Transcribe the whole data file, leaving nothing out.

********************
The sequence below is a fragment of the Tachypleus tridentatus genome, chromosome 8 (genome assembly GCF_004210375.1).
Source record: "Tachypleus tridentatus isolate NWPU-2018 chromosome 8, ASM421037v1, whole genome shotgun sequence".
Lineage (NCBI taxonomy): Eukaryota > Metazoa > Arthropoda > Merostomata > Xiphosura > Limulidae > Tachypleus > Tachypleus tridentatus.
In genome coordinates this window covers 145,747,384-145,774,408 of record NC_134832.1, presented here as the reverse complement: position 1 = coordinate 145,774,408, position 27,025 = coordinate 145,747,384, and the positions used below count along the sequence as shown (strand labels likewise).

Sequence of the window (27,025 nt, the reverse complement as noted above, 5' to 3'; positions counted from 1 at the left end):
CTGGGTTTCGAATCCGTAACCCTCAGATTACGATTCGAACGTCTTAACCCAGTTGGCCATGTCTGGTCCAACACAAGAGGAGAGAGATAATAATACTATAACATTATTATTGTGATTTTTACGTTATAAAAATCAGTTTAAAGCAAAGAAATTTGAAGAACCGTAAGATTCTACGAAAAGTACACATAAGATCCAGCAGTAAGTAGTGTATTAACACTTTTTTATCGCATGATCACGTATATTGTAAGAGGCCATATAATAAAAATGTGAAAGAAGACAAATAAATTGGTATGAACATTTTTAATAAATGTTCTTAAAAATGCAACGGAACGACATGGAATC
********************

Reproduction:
The sequence below is a fragment of the Tachypleus tridentatus genome, chromosome 8 (genome assembly GCF_004210375.1).
Source record: "Tachypleus tridentatus isolate NWPU-2018 chromosome 8, ASM421037v1, whole genome shotgun sequence".
Lineage (NCBI taxonomy): Eukaryota > Metazoa > Arthropoda > Merostomata > Xiphosura > Limulidae > Tachypleus > Tachypleus tridentatus.
In genome coordinates this window covers 145,747,384-145,774,408 of record NC_134832.1, presented here as the reverse complement: position 1 = coordinate 145,774,408, position 27,025 = coordinate 145,747,384, and the positions used below count along the sequence as shown (strand labels likewise).

Sequence of the window (27,025 nt, the reverse complement as noted above, 5' to 3'; positions counted from 1 at the left end):
CTGGGTTTCGAATCCGTAACCCTCAGATTACGATTCGAACGTCTTAACCCAGTTGGCCATGTCTGGTCCAACACAAGAGGAGAGAGATAATAATACTATAACATTATTATTGTGATTTTTACGTTATAAAAATCAGTTTAAAGCAAAGAAATTTGAAGAACCGTAAGATTCTACGAAAAGTACACATAAGATCCAGCAGTAAGTAGTGTATTAACACTTTTTTATCGCATGATCACGTATATTGTAAGAGGCCATATAATAAAAATGTGAAAGAAGACAAATAAATTGGTATGAACATTTTTAATAAATGTTCTTAAAAATGCAACGGAACGACATGGAATC